As described in USP <51>, this test demonstrates the effectiveness of added antimicrobial preservatives. Products packaged in multidose or multiuse containers may contain preservatives to prevent the growth of microorganisms that could be introduced during repeated uses of the product. Antimicrobial effectiveness testing is commonly performed on pharmaceutical, cosmetic, and personal care products such as injectable or topical medications, sunscreens, shampoos and conditioners, toothpaste and oral rinses, or eye care and nasal solutions. Antimicrobial effectiveness testing (AET) is also known as preservative efficacy testing (PET) or challenge testing.
The antimicrobial preservative challenge test consists of inoculation of the product with a high concentration of known challenge microorganisms. At a minimum, USP <51> specifies the use of these three bacteria and two fungi:
Bacteria: Escherichia coli, Pseudomonas aeruginosa, Staphylococcus aureus •
Fungi: Candida albicans, Aspergillus brasiliensis
The initial concentration of each challenge microorganism listed above is determined using standard dilution and plating techniques. The effectiveness of the product’s preservative system is evaluated by comparing the initial concentration of microorganisms to the test product at various time intervals over a period of 28 days. A log reduction is calculated for each challenge microorganism, at each time interval. The antimicrobial effectiveness of the product is determined using USP <51> test acceptance criteria.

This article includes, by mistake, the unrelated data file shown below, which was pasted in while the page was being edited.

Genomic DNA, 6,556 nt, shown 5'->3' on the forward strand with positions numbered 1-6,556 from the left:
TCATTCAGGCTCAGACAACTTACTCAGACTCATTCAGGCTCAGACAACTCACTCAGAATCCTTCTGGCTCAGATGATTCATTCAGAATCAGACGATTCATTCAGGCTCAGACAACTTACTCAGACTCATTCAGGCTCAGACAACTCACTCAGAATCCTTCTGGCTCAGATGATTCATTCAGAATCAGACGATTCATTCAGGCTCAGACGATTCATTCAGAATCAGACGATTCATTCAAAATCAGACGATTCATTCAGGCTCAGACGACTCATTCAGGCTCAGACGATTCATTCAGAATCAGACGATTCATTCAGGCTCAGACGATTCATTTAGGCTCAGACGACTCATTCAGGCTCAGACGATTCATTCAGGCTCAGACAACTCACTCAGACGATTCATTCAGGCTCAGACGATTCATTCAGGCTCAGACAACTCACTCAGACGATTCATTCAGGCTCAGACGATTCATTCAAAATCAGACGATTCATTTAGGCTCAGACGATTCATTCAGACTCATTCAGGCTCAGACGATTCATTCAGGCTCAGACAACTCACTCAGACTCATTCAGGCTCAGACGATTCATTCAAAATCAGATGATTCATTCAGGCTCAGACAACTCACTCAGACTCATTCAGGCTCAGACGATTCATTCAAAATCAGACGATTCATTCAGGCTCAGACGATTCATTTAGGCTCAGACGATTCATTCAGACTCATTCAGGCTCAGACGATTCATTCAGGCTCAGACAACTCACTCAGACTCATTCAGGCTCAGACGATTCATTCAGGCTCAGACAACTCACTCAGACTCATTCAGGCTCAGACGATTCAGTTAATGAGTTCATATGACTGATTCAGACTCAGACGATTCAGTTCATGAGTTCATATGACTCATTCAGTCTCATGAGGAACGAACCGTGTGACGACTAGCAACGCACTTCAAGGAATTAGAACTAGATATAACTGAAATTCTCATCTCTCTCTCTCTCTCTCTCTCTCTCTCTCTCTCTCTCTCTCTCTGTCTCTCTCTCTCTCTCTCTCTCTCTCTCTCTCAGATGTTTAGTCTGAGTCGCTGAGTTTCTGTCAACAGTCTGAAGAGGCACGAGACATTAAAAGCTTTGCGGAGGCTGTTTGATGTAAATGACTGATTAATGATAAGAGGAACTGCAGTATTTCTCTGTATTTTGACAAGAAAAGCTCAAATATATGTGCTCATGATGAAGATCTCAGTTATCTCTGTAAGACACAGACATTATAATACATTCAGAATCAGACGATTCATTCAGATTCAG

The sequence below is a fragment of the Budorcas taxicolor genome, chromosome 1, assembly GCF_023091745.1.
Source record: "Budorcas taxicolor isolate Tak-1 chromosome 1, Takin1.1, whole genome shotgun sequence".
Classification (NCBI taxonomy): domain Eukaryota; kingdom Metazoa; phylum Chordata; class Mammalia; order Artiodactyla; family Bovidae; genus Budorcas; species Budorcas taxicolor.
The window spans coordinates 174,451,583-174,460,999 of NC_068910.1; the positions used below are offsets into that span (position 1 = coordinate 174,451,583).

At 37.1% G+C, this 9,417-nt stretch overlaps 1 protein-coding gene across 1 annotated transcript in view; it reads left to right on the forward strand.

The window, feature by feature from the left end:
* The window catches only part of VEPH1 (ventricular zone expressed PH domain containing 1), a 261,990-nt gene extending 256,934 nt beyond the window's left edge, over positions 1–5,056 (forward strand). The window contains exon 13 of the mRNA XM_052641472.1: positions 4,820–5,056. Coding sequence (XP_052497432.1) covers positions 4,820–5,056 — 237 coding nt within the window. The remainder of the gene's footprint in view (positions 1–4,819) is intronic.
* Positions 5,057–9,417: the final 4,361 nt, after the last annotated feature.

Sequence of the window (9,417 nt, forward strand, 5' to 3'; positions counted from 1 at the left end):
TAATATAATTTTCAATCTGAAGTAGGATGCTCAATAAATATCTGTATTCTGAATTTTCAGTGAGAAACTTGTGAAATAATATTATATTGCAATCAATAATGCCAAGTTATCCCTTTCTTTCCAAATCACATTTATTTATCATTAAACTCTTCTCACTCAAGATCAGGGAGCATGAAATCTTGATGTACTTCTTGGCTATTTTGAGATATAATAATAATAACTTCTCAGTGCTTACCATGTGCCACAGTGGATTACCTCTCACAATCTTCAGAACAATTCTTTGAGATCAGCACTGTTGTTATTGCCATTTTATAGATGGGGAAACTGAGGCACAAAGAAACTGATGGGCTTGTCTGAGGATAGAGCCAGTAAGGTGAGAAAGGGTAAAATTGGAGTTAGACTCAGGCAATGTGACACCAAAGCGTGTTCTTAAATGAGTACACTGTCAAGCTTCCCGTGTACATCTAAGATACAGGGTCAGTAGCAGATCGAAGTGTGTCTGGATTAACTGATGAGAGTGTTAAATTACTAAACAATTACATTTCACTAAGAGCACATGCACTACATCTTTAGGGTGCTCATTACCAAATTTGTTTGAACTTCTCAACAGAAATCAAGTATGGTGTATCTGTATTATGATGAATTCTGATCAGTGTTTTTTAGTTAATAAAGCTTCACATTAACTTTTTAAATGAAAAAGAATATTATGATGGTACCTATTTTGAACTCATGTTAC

The USP <51> suitability test is used to establish the routine testing method, which in the presence of the product, allows the detection of the challenge microorganism (s). If the product demonstrates antimicrobial properties, the ability of the media and dilutions used to promote microbial growth must be established. Neutralizers may need to be added to the product to compensate for observed antimicrobial properties.
Compendial Product Categories
Based upon the USP <51> criteria for antimicrobial effectiveness, compendial products are grouped into four categories:
Category 1: Injections; other parenterals including emulsions, otic products, sterile nasal products, and ophthalmic products made with aqueous bases or vehicles
Category 2: Topically used products made with aqueous bases or vehicles; nonsterile nasal products and emulsions, including those applied to mucous membranes
Category 3: Oral products other than antacids, made with aqueous bases or vehicles
Category 4: Antacids made with an aqueous base